Also indexed as:Dehydroepiandrosterone
DHEA: Main Image

How to Use It

Most people do not need to supplement DHEA. The question of who should take this hormone remains controversial. Some experts believe that daily intakes of 5–15 mg of DHEA for women and 10–30 mg for men are appropriate amounts for people with deficient blood levels of DHEA or DHEAS.1 While a few researchers suggest supplementation with as much as 50 mg per day in postmenopausal women,2 others consider this level excessive.3 People should consult a doctor to have DHEA levels monitored before and during supplementation. Healthy people with normal blood levels of DHEA or DHEAS should not take this hormone until more is known about its effects. However, some doctors recommend DHEA supplementation for selected people with depression, autoimmune diseases, or other problems, even if their blood levels are normal.

People with systemic lupus erythematosus (SLE) have been shown to improve after taking 100–200 mg per day of DHEA. Such large amounts should never be taken without medical supervision.

Discrepancies between label claims and actual DHEA content of DHEA supplements have been reported.4 Regrettably, the authors of this report failed to identify which brands were properly labeled and which were not.

Where to Find It

DHEA is produced by the adrenal glands. A synthetic form of this hormone is also available as a supplement in tablet, capsule, liquid, and sublingual form. Some products claim to contain “natural” DHEA precursors from wild yam. However, the body cannot convert these substances into DHEA5 (although a series of reactions in a laboratory can make the conversion).

Possible Deficiencies

Meaningful levels of DHEA do not appear in food, and therefore dietary deficiency does not exist. Some people, however, may not synthesize enough DHEA. DHEA levels peak in early adulthood and then start a lifelong descent. By the age of 60, DHEA levels are only about 5–15% of what they were at their peak at younger ages.6 Whether the lower level associated with age represents a deficiency or a normal part of aging that should not be tampered with remains unknown.

People with true adrenal insufficiency (i.e., Addison’s Disease; not the hypothetical adrenal “fatigue” or “burnout” that is sometimes incorrectly referred to as “insufficiency”) have below normal levels of DHEA. When women with adrenal insufficiency were treated with 50 mg of DHEA every morning for three or four months, their DHEA and DHEAS levels returned to normal, with a simultaneous improvement in well-being and sexuality.7, 8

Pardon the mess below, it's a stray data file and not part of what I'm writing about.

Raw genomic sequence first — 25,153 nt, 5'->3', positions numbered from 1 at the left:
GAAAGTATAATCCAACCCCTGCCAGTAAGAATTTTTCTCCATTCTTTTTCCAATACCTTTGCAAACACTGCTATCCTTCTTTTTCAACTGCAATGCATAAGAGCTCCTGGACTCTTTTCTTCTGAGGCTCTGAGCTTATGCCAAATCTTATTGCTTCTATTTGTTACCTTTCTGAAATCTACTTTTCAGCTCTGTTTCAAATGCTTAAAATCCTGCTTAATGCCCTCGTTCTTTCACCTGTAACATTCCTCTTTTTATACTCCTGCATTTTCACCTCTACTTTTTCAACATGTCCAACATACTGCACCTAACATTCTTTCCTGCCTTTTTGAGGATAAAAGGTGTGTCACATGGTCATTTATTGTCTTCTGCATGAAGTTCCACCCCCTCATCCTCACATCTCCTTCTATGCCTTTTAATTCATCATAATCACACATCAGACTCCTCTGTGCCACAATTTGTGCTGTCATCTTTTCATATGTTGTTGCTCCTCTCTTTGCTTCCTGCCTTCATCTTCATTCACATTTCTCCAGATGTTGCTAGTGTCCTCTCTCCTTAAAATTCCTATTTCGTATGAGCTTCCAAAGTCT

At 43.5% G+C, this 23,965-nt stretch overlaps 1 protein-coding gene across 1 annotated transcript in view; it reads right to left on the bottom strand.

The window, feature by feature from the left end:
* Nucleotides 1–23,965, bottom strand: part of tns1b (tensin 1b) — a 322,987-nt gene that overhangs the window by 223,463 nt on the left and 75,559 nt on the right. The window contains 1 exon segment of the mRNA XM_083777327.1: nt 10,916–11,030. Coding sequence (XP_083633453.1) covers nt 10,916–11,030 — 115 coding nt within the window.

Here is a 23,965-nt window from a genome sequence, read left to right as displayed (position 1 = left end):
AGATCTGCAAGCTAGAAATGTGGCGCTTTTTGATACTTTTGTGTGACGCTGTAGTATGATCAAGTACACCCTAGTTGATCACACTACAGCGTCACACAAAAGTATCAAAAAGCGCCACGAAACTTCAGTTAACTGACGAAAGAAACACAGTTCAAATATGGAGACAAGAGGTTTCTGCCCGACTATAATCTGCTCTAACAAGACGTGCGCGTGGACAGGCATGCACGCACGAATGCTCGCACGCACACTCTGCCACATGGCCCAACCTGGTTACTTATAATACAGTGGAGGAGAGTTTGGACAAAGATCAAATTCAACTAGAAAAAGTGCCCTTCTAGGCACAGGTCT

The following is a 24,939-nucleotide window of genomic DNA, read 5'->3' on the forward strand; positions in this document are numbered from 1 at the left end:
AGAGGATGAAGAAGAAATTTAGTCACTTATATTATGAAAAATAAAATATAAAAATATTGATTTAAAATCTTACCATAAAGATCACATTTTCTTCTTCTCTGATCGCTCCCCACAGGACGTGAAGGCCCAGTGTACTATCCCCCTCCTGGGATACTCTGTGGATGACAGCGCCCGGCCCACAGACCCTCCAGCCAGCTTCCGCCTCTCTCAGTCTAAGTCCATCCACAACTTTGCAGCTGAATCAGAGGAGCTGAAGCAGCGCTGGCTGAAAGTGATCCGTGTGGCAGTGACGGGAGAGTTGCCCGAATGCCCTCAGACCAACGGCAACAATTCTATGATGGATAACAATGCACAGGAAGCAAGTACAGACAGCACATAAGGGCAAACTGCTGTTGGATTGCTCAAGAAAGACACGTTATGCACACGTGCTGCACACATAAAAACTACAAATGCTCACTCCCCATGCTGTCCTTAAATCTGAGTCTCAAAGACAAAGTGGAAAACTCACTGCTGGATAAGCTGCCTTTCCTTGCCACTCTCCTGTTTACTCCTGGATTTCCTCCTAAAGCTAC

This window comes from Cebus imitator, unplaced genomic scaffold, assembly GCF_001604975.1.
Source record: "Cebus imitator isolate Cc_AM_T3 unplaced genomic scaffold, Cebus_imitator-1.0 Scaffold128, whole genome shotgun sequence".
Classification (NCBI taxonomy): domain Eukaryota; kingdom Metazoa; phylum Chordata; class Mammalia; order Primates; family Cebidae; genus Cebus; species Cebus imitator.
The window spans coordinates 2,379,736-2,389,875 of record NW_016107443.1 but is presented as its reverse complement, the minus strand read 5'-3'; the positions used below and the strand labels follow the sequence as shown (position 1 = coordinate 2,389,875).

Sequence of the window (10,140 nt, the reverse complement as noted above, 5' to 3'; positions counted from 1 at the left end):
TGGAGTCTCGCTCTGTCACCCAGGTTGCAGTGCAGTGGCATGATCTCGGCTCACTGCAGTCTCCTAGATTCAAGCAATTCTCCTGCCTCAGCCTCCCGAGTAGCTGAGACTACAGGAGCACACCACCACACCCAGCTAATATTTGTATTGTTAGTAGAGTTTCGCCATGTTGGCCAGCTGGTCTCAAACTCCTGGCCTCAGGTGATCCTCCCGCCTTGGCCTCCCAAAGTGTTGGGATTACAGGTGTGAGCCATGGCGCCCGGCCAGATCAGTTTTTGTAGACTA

Some studies have reported lower DHEA levels in groups of depressed patients.9, 10 However, in one trial, severely depressed people were reported to show increases in blood levels of DHEA.11 Despite these contradictory findings, a few clinical trials suggest that at least some people who are depressed may benefit from DHEA supplementation. (See “What does it do?” above for more information about use of DHEA supplements in the treatment of depression.)

People with multi-infarct dementia (deterioration of mental functions resulting from multiple small strokes) may have lower than normal DHEAS levels, according to a preliminary trial.12 In this trial, intravenous injection of 200 mg per day of DHEAS for four weeks increased DHEAS levels and improved some aspects of mental function and performance of daily activities.

People infected with HIV13 and those with insulin-dependent diabetes,14 congestive heart failure,15multiple sclerosis, 16asthma,17, 18chronic fatigue syndrome,19, 20rheumatoid arthritis,21, 22, 23osteoporosis, and a host of other conditions have been reported to have low levels of DHEA in most,24 but not all, studies.25, 26 In most cases, the meaning of this apparent deficiency is not well understood.

Men under 60 years of age with erectile dysfunction have been found to have lower DHEAS levels than men without the condition.27 (See “What does it do?” above for more information about use of DHEA supplements in the treatment of men with erectile dysfunction.)

Most,28, 29, 30, 31 but not all, 32, 33 studies have found that people with Alzheimer’s disease have lower blood DHEAS levels than do people without the condition.

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The information presented by TraceGains is for informational purposes only. It is based on scientific studies (human, animal, or in vitro), clinical experience, or traditional usage as cited in each article. The results reported may not necessarily occur in all individuals. Self-treatment is not recommended for life-threatening conditions that require medical treatment under a doctor's care. For many of the conditions discussed, treatment with prescription or over the counter medication is also available. Consult your doctor, practitioner, and/or pharmacist for any health problem and before using any supplements or before making any changes in prescribed medications. Information expires December 2024.